Ohio Default Shows Why Commercial Mortgages Worry FedMatt Scully
Just outside Columbus, Ohio, the small city of Gahanna seemed to be catching a break in its decade-long struggle to transform an underused strip of downtown into a district of retail shops, high-end condominiums and restaurants.
With a second developer to pick up where a predecessor failed, the project, known as Creekside, found a new backer last year: Wall Street’s $100 billion-a-year securitization machine for commercial mortgages. A $25 million loan from UBS Group AG was quickly scooped up with five dozen others, bundled and sold to pension funds and money managers as bonds with ratings as high as AAA.
Within six months, the developer defaulted. The loan’s set to be auctioned on Wednesday, and bondholders are facing potential losses. For analysts and investors that have tracked the rapid growth of commercial-mortgage backed securities since the crisis, the failure is raising questions not just over how the loan could sour so quickly, but whether it’s a harbinger of more widespread pain.
“This is a bigger story that can be tied into the performance of loans sold into commercial mortgage-backed securities,” said Richard Hill, a Morgan Stanley analyst who’s been raising concerns that Wall Street is financing increasingly risky property deals. Loosening standards are resulting in “faster defaults than what was observed prior to the financial crisis and potentially higher cumulative losses over time than the market may expect,” he said.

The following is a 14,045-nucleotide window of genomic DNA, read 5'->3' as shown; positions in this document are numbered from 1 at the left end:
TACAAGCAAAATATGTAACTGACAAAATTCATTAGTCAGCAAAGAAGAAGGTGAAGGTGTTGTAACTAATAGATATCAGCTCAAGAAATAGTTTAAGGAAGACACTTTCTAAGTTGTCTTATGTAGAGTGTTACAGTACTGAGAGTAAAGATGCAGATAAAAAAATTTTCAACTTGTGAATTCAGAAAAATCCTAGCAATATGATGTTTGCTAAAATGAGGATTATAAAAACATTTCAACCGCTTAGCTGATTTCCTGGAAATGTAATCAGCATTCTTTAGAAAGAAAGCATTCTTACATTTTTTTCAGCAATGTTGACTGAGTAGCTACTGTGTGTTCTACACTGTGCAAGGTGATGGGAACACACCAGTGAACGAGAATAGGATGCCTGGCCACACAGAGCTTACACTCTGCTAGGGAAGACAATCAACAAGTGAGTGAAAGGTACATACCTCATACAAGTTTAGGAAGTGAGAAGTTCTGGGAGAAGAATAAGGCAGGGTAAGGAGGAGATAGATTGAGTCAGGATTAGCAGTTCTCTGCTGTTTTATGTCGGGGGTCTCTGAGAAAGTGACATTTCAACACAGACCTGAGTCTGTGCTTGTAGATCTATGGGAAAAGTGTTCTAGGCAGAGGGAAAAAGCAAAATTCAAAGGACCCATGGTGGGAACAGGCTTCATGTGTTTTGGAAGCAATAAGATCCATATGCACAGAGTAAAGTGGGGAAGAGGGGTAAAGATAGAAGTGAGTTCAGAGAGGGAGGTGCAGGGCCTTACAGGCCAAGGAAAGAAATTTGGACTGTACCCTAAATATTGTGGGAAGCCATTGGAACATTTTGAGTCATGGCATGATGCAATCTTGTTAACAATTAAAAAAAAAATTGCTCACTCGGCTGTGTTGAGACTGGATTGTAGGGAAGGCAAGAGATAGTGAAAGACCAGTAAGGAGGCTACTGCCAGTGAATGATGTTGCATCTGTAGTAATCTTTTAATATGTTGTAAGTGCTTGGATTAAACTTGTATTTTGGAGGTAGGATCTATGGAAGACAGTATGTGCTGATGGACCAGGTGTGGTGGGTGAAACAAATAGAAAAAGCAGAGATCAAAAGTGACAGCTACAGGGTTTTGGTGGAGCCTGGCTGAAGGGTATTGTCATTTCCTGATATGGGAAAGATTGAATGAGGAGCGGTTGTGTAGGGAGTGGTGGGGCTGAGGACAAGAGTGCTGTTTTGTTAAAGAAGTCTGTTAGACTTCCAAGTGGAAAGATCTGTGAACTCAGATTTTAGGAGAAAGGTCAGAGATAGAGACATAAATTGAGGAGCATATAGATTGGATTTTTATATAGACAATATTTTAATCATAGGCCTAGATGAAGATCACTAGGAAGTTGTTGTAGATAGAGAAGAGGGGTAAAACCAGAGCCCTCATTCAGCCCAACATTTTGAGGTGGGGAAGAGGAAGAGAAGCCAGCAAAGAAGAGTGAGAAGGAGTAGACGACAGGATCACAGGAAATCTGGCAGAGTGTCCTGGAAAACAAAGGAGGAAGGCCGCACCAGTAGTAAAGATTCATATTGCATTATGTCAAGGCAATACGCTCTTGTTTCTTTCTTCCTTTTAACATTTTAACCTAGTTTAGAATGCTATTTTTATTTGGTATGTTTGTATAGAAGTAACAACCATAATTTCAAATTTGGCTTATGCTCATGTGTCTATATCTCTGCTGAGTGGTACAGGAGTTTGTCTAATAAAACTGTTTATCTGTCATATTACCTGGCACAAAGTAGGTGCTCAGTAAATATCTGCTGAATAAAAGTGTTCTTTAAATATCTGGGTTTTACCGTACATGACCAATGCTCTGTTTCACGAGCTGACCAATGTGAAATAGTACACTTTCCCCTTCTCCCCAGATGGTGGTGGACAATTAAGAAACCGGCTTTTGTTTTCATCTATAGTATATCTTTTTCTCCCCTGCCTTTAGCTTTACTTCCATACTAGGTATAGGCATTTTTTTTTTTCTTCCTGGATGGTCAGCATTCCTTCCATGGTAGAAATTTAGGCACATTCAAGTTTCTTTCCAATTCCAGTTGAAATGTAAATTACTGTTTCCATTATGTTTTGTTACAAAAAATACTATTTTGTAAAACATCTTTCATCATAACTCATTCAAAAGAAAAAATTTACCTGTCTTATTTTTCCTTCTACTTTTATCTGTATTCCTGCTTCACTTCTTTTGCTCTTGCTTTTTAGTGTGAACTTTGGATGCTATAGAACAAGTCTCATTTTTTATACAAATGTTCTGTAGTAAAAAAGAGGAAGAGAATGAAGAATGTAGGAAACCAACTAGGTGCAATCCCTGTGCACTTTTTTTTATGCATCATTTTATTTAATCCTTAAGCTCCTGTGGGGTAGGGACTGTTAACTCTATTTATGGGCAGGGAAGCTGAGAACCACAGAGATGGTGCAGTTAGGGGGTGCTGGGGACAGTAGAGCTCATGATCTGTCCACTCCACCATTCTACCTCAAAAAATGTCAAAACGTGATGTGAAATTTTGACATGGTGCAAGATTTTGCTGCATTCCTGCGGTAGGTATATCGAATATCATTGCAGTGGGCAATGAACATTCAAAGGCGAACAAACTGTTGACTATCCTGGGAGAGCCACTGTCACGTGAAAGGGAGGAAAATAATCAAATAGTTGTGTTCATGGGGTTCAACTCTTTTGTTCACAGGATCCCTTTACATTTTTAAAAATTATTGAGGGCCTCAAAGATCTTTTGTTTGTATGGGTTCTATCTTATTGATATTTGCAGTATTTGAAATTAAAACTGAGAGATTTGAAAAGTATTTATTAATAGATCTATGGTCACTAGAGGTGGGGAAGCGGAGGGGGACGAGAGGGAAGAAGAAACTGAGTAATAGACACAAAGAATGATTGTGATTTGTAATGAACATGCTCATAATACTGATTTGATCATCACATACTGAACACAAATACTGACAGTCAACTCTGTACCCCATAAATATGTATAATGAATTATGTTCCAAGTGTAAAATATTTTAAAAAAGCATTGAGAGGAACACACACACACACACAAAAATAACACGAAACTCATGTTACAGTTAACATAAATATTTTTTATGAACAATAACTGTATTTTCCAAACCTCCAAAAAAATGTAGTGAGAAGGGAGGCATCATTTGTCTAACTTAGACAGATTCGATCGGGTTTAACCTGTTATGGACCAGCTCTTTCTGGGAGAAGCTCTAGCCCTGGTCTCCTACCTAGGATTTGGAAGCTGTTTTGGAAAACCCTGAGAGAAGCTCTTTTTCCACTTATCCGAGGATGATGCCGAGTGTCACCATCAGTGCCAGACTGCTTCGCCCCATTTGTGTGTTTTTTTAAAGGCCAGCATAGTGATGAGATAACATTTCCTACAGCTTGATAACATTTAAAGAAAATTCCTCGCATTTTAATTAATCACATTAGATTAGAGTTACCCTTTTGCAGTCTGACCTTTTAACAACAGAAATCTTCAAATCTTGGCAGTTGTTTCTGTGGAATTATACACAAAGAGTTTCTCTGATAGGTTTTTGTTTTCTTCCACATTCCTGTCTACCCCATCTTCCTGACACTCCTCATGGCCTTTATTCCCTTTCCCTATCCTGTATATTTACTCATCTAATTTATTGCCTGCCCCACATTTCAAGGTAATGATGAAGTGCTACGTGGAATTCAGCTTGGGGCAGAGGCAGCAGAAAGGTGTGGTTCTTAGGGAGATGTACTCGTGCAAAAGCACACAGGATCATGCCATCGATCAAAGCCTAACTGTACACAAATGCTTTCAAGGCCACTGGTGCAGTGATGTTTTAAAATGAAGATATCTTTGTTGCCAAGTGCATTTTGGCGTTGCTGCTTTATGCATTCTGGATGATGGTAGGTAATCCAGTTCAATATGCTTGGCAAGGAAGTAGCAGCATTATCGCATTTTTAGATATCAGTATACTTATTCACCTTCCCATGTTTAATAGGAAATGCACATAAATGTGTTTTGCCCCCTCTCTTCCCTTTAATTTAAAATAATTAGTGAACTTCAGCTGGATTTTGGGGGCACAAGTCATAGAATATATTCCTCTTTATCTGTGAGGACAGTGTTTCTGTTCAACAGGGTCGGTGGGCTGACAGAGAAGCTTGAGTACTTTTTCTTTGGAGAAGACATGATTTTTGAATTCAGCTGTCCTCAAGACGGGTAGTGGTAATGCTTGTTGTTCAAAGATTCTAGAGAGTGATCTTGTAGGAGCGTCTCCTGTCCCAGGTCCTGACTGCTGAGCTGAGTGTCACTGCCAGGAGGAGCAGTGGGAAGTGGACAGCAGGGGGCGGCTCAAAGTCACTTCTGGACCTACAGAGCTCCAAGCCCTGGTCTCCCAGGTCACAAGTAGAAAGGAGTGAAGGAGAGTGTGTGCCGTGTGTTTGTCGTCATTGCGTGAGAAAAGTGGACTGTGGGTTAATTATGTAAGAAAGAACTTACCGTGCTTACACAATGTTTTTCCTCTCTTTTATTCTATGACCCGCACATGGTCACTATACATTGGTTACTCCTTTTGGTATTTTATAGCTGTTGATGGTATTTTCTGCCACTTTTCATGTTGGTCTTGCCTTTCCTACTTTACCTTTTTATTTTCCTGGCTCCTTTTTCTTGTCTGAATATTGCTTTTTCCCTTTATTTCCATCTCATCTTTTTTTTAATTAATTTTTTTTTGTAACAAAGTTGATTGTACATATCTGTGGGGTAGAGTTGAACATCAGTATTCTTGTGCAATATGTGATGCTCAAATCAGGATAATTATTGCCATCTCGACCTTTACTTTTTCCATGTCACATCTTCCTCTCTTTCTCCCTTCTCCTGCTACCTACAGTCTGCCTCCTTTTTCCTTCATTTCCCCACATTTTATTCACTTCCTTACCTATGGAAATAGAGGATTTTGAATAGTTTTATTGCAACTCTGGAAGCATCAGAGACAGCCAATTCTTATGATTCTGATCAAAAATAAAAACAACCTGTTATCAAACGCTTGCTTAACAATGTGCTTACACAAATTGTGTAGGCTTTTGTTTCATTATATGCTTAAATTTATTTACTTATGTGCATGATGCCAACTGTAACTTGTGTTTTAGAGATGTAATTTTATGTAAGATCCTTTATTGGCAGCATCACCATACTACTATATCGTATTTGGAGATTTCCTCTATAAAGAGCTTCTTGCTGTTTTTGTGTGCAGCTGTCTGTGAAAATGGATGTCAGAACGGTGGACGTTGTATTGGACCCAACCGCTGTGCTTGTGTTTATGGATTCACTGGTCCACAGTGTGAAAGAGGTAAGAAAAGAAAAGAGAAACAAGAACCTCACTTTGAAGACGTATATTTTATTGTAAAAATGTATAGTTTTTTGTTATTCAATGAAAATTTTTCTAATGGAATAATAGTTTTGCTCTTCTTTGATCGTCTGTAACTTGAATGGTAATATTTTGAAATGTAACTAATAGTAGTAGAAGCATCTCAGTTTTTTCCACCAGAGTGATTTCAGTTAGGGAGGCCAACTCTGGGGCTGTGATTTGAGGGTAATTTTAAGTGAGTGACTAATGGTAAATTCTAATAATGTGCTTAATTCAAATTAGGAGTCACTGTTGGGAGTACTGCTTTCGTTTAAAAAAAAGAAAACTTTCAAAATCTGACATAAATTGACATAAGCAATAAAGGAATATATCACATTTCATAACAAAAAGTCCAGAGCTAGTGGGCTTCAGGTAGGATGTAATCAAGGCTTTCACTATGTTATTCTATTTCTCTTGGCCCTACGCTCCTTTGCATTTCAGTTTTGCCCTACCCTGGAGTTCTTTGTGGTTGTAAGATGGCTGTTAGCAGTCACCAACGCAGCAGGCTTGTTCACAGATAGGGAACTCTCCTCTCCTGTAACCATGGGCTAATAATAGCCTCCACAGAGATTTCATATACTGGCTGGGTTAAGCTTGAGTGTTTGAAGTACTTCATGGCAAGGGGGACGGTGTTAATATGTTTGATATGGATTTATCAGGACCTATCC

Banks are selling CMBS at the fastest clip since 2008, thanks in part to a seventh year of near-zero interest rates that have investors lining up for higher-yielding securities.
That’s allowing lenders to originate riskier loans that they know they can offload on Wall Street, where the debt is bundled into securities and sold to investors such as mutual funds or pensions.
Last month, Federal Reserve Chair Janet Yellen used the central bank’s semiannual report to Congress to warn of the threat of an overheated CMBS market in a still-recovering U.S. economy.
“Valuation pressures in commercial real estate are rising as commercial property prices continue to increase rapidly, and underwriting standards at banks and in commercial mortgage-backed securities have been loosening,” the policy makers wrote.
The risks can be seen in measures such as the leverage in the bond deals, which are surpassing the peak running up to the financial crisis.
Or it can be found in the types of mortgages being financed, such as retail malls besieged by online shopping or hotels in crowded markets such as New York. Banks are also loading more bond deals with properties in regions that are less economically diverse and slower to recover in a downturn.
The combination of these risks make it more likely that weaker borrowers will be unable to refinance once the Fed starts raising interest rates.